This book was my university's book of the year. They have held seminars/discussions all year about this book, and I didn't attend a single one. Since I have been sick, however, I have had more time on my hands. This book has been on my nightstand here at the hospital this week, and most of the doctors and nursing staff have asked me about it or have read it themselves. Its very good, and I highly recommend this for anyone that needs a push about their cancer treatment. Knowing where and why and putting a person to why medicine has advanced (to give us the best chance of survival and cure) really makes me feel emotional, to say the least. Thank you Henrietta, even though you didn't know and had no choice--- You have changed my life, for sure!
Here is the book description on Amazon.com:
Yet Henrietta Lacks remains virtually unknown, buried in an unmarked grave.
Now Rebecca Skloot takes us on an extraordinary journey, from the “colored” ward of Johns Hopkins Hospital in the 1950s to stark white laboratories with freezers full of HeLa cells; from Henrietta’s small, dying hometown of Clover, Virginia—a land of wooden slave quarters, faith healings, and voodoo—to East Baltimore today, where her children and grandchildren live and struggle with the legacy of her cells.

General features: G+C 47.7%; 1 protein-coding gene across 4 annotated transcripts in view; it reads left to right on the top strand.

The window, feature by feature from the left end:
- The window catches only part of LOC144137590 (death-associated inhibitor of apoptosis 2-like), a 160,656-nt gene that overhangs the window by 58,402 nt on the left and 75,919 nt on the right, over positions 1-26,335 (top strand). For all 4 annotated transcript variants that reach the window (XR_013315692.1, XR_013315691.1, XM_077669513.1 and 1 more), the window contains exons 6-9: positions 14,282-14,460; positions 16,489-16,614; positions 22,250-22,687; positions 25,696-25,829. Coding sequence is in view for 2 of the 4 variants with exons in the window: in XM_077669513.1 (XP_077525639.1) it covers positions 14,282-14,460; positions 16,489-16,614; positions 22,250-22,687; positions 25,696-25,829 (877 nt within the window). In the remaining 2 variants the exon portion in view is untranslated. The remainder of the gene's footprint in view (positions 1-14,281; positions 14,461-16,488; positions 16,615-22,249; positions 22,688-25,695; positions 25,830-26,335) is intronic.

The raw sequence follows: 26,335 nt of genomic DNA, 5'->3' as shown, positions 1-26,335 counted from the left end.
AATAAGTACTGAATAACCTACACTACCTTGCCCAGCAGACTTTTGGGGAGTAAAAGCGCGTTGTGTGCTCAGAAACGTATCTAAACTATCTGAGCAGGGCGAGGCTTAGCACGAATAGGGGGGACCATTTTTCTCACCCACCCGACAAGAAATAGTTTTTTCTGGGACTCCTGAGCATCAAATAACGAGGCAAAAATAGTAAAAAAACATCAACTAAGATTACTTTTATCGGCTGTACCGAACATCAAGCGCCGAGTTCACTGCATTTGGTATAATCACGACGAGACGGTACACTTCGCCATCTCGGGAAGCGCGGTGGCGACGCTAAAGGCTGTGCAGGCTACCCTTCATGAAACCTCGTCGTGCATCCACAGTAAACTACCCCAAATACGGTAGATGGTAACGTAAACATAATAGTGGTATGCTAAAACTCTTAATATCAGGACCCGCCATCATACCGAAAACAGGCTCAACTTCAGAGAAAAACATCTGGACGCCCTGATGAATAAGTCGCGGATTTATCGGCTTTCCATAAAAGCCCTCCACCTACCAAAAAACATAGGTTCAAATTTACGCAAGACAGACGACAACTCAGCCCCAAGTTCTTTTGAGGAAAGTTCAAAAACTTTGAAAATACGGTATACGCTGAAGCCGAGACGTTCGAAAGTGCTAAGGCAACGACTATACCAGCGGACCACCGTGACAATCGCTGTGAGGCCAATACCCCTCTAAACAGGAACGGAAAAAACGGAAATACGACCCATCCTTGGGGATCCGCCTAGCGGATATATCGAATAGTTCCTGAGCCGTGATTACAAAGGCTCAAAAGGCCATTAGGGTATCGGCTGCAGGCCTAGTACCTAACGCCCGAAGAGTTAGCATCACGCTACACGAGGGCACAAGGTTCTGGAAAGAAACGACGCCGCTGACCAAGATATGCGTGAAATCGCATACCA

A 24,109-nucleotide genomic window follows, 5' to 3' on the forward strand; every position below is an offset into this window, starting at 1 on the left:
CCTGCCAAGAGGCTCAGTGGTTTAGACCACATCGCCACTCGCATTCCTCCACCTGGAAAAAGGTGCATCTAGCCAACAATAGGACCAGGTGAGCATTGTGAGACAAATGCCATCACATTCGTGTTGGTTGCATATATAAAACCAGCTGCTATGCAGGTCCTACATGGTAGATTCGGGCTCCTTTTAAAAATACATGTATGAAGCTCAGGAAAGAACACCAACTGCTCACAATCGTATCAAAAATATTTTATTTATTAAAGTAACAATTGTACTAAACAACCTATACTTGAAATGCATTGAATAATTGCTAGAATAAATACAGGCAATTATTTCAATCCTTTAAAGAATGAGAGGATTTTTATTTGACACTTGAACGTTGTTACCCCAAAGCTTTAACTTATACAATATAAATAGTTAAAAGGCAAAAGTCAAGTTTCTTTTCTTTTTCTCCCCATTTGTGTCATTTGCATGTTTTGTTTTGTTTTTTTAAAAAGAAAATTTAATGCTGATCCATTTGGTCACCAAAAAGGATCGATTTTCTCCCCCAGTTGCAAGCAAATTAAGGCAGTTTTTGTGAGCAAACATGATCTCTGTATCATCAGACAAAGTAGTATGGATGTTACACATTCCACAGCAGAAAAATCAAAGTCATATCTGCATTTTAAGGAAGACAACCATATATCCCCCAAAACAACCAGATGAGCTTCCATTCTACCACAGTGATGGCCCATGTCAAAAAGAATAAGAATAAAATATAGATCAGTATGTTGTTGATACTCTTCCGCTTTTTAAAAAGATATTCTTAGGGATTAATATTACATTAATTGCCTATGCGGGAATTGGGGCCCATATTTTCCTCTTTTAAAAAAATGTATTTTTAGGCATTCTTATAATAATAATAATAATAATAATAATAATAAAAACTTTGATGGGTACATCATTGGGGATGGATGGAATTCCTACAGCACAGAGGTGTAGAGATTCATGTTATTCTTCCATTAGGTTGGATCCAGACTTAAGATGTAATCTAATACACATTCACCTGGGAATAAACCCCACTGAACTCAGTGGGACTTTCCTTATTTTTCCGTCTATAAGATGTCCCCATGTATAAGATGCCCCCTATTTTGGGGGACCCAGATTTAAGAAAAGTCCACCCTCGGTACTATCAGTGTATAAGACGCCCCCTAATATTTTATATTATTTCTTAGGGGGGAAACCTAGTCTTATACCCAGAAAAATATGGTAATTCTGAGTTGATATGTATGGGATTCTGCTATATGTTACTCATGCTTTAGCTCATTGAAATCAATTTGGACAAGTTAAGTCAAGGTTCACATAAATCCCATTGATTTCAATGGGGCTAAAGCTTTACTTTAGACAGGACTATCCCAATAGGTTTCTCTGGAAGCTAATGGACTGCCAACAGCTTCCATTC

Henrietta’s family did not learn of her “immortality” until more than twenty years after her death, when scientists investigating HeLa began using her husband and children in research without informed consent. And though the cells had launched a multimillion-dollar industry that sells human biological materials, her family never saw any of the profits. As Rebecca Skloot so brilliantly shows, the story of the Lacks family—past and present—is inextricably connected to the dark history of experimentation on African Americans, the birth of bioethics, and the legal battles over whether we control the stuff we are made of.
Over the decade it took to uncover this story, Rebecca became enmeshed in the lives of the Lacks family—especially Henrietta’s daughter Deborah, who was devastated to learn about her mother’s cells. She was consumed with questions: Had scientists cloned her mother? Did it hurt her when researchers infected her cells with viruses and shot them into space? What happened to her sister, Elsie, who died in a mental institution at the age of fifteen? And if her mother was so important to medicine, why couldn’t her children afford health insurance?
Intimate in feeling, astonishing in scope, and impossible to put down, The Immortal Life of Henrietta Lacks captures the beauty and drama of scientific discovery, as well as its human consequences.